“The stated goal for creating the system is to prevent states like Iran and North Korea from attacking European countries with their missiles.

    “Czech activist Jan Tamas, who is against Prague’s involvement in the missile-defence shield believes the project will only fuel international tension, unless it involves key powers like Russia and China.

    ‘I believe that there is a better way for true security not only for Europe but for the entire world, and that is building on the international institutions that we have in place… I do not believe that it [the missile-defence shield] is going to make the world safer. On the contrary, it is going to increase tensions with China. It has already made a mess of relations with Russia,’ Tamas said. ‘There is really going to be a lot of tension on the global scale. We should be wise and just start thinking about security mechanisms and structures that will include all big super powers – not just some,’

    he added.”

    . . .

    Also, didn’t I somewhere along the way hear of somebody who wanted to offer Russia membership in NATO? Or am I making that up? — No, at a minimum an Andrew Meier urged the idea in the L.A. Tunes in 2008. If anybody cares,,0,5433273.story

  7. I agree with you Julie – on both parts of what you say here.

    However, remember that Mr Richman is a Rothbardian – which means his knowledge of economics (and his economic intentions) will be GOOD. We are not dealing with a Kevin here.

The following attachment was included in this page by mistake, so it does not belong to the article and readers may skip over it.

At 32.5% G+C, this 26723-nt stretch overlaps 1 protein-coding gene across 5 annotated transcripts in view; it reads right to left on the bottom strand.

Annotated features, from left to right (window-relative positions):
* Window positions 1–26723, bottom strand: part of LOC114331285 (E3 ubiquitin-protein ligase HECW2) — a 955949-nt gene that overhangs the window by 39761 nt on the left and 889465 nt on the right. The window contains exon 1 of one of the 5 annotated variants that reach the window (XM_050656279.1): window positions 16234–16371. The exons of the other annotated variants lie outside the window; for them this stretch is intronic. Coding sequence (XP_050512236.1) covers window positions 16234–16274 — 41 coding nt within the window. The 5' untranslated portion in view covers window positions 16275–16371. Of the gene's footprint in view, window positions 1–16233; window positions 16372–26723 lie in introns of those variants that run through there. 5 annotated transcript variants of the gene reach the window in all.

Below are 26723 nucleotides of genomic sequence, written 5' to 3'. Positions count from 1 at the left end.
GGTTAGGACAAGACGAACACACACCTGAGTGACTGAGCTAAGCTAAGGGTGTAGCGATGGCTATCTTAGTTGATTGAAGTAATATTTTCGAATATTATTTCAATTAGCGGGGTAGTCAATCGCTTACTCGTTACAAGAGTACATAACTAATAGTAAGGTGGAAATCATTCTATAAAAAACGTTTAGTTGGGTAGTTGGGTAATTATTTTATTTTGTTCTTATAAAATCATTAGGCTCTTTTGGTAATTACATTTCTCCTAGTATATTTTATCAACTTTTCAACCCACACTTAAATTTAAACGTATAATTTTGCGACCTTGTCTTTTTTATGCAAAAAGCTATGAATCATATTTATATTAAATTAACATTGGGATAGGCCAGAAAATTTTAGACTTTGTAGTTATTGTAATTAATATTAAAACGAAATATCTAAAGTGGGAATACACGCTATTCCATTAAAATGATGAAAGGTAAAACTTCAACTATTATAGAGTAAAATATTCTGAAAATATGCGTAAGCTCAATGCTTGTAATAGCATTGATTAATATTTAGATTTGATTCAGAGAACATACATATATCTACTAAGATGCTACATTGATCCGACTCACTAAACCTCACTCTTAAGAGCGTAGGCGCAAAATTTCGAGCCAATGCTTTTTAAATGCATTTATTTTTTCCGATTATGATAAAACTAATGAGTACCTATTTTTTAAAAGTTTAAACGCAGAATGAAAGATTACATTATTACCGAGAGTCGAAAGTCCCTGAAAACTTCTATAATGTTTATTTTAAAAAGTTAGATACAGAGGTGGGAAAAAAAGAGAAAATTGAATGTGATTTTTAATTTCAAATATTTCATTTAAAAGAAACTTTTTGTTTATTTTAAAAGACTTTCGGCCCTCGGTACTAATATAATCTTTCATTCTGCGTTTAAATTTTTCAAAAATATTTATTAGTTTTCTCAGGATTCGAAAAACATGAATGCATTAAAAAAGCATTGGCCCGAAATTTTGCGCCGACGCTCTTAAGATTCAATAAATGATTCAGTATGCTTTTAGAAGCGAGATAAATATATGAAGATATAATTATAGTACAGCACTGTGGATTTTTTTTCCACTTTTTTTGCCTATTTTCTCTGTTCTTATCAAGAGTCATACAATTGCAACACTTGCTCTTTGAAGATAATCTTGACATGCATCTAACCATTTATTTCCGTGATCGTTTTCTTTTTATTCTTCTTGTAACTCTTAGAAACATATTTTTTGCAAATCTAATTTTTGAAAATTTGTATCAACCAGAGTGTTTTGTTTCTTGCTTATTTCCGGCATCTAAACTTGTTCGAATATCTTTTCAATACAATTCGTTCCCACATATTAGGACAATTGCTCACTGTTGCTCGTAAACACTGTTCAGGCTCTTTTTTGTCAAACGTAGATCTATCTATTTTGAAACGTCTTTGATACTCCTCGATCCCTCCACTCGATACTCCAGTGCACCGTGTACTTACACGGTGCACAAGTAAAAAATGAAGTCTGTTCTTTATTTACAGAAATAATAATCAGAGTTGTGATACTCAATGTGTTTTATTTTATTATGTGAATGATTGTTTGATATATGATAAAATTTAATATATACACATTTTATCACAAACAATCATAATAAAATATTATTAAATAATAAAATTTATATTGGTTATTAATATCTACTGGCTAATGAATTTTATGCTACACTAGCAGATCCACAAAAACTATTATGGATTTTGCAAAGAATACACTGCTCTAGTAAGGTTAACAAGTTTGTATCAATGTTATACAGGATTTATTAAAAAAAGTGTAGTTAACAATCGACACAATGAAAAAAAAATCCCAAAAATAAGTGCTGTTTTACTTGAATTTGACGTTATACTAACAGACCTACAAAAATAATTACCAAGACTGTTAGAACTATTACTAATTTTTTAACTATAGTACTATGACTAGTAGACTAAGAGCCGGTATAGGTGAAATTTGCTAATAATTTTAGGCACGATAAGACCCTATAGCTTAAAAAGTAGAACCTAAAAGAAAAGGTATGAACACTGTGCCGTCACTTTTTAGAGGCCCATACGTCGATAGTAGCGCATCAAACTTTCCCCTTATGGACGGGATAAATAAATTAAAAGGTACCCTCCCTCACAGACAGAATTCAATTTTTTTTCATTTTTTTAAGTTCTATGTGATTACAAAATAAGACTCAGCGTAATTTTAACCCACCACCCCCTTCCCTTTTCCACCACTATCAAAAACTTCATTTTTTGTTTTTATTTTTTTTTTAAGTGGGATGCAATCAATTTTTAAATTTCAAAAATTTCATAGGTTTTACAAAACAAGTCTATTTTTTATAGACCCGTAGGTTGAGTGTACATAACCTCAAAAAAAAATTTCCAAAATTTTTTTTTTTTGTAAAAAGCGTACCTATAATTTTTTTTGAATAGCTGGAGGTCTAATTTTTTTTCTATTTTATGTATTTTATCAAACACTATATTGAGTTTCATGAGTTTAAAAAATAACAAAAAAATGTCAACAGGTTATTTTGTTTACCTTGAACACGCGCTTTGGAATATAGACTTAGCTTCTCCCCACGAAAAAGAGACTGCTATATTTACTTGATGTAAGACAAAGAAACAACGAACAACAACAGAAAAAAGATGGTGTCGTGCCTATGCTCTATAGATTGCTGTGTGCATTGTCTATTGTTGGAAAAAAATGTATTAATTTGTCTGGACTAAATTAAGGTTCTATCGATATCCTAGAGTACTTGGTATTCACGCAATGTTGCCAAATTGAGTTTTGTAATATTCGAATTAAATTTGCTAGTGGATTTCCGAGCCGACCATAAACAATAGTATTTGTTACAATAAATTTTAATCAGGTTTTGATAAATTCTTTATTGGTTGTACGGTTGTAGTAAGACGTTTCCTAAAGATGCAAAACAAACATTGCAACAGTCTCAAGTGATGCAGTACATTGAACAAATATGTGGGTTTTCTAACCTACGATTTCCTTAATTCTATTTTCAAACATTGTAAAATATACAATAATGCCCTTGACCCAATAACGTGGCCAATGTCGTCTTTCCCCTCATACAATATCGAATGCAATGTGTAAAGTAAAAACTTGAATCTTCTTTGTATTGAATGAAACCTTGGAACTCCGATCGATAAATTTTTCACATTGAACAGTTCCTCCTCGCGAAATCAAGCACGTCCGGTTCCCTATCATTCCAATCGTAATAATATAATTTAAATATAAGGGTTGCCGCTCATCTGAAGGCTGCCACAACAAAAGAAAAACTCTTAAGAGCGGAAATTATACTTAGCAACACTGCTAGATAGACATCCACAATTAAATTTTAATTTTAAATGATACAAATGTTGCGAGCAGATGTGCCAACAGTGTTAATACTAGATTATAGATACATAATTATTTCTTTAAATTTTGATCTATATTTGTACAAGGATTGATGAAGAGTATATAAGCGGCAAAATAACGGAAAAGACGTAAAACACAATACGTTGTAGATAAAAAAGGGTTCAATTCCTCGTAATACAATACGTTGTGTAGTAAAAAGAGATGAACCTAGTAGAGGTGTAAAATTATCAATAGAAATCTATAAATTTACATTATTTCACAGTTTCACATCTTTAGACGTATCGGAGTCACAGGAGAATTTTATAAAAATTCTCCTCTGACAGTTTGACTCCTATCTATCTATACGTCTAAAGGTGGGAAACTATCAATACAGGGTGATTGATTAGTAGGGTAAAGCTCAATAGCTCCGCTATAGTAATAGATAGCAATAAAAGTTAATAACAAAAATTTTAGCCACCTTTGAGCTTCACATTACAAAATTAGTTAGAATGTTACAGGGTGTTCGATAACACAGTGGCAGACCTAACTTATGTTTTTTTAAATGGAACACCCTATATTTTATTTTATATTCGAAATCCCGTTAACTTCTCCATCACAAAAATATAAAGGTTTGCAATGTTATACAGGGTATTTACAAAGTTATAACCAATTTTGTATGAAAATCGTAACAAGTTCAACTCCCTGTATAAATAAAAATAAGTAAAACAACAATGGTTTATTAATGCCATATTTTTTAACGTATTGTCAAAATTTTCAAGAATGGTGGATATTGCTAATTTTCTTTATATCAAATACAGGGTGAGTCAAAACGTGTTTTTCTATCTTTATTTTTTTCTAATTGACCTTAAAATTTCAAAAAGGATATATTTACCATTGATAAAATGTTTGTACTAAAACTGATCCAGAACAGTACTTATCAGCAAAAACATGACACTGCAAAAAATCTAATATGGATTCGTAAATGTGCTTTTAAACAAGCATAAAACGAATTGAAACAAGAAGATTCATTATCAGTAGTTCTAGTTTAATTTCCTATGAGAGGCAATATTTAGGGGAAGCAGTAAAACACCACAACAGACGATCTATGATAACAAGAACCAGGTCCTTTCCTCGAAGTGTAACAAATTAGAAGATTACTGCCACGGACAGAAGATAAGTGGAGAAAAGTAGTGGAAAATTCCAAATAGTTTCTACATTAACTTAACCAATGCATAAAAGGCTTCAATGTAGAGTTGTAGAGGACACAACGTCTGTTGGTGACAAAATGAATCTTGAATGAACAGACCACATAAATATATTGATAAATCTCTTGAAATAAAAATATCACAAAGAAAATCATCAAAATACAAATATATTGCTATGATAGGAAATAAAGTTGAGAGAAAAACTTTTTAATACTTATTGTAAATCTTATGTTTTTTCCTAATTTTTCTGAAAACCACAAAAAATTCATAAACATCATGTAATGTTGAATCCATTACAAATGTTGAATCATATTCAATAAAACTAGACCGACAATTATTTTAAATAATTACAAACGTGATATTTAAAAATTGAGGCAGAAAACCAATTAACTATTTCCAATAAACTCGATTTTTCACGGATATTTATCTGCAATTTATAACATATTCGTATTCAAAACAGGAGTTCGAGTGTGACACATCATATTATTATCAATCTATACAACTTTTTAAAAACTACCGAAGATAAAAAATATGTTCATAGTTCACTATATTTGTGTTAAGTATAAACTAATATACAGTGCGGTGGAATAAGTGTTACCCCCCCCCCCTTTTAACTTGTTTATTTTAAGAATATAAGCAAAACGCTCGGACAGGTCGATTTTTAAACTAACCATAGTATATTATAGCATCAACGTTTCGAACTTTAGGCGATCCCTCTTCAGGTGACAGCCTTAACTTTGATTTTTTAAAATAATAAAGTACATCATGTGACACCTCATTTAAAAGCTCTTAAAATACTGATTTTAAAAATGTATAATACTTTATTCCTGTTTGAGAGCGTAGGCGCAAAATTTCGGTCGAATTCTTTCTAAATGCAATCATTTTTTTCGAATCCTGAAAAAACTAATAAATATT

It is just the history and politics that will be all wrong with a Rothbardian. For example the First World War (and even the Second World War) will be presented as the work of evil Anglo American bankers and arms manufacturers – little innocent Germany (like innocent “Slave Holding States of North America” from 1861 to 1865, or even little innocent international Marxism after World War II).

    As you know Julie what Rothbardians do is to take propaganda that was originally created by SOCIALISTS and try and give it a libertarian spin (and they are quite sincere about the libertarian spin). For example a socialist (say G. Kolko) will say that T Roosevelt and Woodrow Wilson were tools of Big Business – and then the Rothbardian (say Mr Richman) will come along and say “and that is why big government is a bad thing! we should have a real free market!”.

    This approach, of taking socialist stuff and trying to give it a libertarian twist, is a bad idea. It is a bad idea because it is NOT TRUE (T. Roosevelt and Woodrow Wilson were not tools of Big Business – and the other claims are false also), and it is also a bad idea because it ends up helping up the socialist cause (not the libertarian one). This has been known since the farce (and it was a farce) of Rothbard’s “left and right join hands” campaign of the 1960s. The idea was that libertarians would convert socialists to libertarianism – the reality was (of course) that many young libertarians were drawn it into the socialist horror show of envy and class war.

    By the way…..

    The collectivists (the Kevins and co) have started to return the favour – if collectivist writers (such as Kolko) can be cited to help libertarianism (although in the end citing them proved to be a massive “own goal” for libertarians) then can not Hayek, Mises and other free market writers be cited (twisted) to help collectivism? To help envy and class war?

    This plan would have failed (it really would) had the collectivists not found libertarians who defended them, who pretended that collectivists (socialists, communal “anarchists”, “mutualists” or whatever the “anti rich” “anti capitalists” chose to call themselves) were “really libertarians”.

    It is all a very depressing chapter in intellectual history – which has had (I believe) very depressing consequences in wider history.